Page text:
“So, Samson died too?”
The question hung in the air as we read a chapter in our new Bible storybook. “Well, yes,” I said, glad for the author’s intro that explained even heroes aren’t perfect. Flawed, foolish Samson died alongside his enemies. Earlier in the collection of stories told by Kevin DeYoung, the children of Israel made their own idol of gold to replace the one true God. Toward the middle, King David sinned grievously. Near the end, people desperately in need of a savior crucified the man who came to save them.
DeYoung doesn’t pull any punches or leave out the difficult stories. God’s people were and are far from perfect. Sharing their messiness is one of the trickier parts of reading Bible stories with my children. But that may be because I’ve been more focused on explaining their sin than extolling God’s power and willingness to save.
I recently attended a conference that featured seven Old Testament salvation stories. The teachers used these biblical examples of rescue to illustrate how God has always been in the saving business, even before the spiritual concept of salvation was physically realized in the person of Jesus Christ.
Once I started thinking about God’s history of saving people, I couldn’t unsee it through Scripture. And it’s a helpful thread to pull when talking about the Bible with my daughters or reconsidering familiar stories for myself.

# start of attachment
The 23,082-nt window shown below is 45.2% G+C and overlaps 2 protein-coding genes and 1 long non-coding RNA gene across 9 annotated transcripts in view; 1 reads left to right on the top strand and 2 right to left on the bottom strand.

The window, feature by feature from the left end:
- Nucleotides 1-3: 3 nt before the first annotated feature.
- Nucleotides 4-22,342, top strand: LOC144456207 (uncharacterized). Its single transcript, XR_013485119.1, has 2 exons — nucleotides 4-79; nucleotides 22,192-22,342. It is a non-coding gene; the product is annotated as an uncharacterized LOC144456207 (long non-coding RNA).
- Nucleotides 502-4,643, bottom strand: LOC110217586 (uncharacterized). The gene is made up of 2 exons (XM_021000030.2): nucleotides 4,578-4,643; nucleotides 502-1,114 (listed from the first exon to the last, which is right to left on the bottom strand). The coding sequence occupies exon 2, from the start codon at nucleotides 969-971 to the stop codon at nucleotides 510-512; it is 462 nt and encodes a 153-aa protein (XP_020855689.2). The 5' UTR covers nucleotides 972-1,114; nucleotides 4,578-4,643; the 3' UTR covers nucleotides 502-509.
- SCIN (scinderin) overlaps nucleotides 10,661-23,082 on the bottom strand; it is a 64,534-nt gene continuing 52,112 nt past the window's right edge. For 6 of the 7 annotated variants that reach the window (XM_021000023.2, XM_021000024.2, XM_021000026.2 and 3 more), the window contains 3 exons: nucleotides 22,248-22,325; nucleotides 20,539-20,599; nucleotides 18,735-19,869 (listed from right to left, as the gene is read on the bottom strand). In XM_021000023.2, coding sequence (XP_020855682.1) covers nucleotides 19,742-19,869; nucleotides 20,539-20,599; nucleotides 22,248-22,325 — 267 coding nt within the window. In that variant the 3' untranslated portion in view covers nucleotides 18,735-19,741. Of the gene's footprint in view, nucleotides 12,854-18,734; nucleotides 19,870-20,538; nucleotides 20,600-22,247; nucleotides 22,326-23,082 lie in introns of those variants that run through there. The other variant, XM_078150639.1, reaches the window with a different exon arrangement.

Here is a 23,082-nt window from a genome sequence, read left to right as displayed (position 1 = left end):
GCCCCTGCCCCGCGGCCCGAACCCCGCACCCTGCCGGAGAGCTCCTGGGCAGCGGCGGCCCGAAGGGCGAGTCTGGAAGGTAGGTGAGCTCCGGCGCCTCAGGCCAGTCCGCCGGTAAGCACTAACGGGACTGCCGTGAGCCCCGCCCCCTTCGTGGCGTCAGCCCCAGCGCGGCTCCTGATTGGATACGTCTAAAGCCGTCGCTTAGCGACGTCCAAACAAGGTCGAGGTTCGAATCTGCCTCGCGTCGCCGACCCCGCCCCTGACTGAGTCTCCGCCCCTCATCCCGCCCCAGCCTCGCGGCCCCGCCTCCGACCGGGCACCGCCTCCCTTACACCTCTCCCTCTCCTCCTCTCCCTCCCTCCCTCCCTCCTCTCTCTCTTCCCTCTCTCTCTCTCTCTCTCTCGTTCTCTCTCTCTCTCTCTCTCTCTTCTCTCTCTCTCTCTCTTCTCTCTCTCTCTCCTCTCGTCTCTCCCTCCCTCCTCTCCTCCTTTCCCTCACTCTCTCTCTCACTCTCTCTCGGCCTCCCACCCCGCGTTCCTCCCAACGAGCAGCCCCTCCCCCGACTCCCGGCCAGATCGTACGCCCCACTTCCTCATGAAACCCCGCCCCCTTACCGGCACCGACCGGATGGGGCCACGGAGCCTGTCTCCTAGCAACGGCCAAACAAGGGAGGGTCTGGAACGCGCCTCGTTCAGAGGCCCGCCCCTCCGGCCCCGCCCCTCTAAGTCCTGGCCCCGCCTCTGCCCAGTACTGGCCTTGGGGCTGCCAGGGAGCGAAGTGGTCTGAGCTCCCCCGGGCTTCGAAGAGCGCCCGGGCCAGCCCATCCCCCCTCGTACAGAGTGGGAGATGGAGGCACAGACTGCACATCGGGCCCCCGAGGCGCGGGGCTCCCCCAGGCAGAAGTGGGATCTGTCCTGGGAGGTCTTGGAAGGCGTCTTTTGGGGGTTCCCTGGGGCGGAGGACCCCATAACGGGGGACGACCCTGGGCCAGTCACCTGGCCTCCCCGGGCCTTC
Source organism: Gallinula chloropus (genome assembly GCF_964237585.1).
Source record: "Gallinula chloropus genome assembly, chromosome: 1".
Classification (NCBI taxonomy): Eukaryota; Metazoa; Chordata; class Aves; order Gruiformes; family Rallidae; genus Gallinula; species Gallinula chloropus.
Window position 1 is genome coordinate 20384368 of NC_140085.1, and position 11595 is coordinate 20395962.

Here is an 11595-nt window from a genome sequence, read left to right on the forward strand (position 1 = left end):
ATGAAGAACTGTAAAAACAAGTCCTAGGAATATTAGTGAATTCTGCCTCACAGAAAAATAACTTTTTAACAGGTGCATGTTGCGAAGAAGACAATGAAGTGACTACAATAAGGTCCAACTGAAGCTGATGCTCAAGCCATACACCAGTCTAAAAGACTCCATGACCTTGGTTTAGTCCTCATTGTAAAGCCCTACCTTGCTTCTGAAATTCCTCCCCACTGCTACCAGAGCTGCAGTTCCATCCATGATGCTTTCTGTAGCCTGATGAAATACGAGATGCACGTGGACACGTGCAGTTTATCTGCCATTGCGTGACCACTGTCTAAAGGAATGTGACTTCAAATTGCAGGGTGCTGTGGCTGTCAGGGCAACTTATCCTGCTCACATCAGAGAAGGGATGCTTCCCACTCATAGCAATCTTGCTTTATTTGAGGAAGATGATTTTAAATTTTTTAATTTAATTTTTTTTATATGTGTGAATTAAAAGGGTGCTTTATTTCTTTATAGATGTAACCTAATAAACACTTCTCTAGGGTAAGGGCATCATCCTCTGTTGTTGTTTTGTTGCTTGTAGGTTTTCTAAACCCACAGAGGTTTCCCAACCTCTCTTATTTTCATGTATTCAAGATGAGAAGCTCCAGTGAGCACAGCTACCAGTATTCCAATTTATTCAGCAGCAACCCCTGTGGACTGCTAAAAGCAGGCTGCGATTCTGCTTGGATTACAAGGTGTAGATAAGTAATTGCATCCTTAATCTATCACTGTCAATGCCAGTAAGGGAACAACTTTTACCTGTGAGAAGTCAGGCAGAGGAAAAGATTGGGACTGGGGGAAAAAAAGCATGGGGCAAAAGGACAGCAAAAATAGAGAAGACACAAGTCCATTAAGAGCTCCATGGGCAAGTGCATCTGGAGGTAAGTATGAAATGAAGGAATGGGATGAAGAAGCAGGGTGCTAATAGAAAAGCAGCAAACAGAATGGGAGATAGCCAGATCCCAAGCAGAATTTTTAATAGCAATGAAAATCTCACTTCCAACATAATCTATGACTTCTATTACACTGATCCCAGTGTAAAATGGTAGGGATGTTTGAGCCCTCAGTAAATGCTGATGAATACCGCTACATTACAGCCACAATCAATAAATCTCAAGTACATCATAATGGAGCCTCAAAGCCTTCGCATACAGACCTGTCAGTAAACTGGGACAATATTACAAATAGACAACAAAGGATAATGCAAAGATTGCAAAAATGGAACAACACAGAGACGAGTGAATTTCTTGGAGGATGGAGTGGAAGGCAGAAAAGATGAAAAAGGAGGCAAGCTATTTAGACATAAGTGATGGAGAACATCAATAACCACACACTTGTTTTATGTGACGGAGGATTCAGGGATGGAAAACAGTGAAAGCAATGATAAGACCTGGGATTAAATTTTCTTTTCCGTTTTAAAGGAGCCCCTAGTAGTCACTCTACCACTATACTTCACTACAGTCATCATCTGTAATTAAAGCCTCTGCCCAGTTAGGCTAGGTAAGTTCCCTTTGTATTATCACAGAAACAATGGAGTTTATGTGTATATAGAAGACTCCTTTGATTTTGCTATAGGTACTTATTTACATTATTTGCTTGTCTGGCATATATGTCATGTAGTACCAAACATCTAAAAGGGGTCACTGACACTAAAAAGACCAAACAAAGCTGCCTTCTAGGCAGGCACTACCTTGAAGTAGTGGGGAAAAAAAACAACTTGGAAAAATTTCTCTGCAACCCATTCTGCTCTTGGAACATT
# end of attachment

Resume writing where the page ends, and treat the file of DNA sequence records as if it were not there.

God rescued people who cried out to him and people who didn’t know they needed a savior; people who seem deserving and those who didn’t. And throughout a lifetime, don’t we all play each of those parts?
I have as many Samson moments as Ruth ones, some days more. God’s power to save is unchanged no matter which version of a person shows up—Moses, willing or defiant; Paul, murderous or jailed for the sake of the gospel.
DeYoung’s storybook is part of a recent movement to tell the whole story of Scripture, pointing to Christ throughout. (In fact, the collection is called “The Biggest Story Bible Storybook.”) At a time when Barna found 73% of American parents are concerned about their children’s spiritual development, it strikes me that telling the whole story, good and bad, with a focus on God’s rescue, is a step in the right direction toward a fully formed faith, for them and for me.
Meredith Day Flynn is a wife and mother of two living in Springfield. She writes on the intersection of faith, family, and current culture.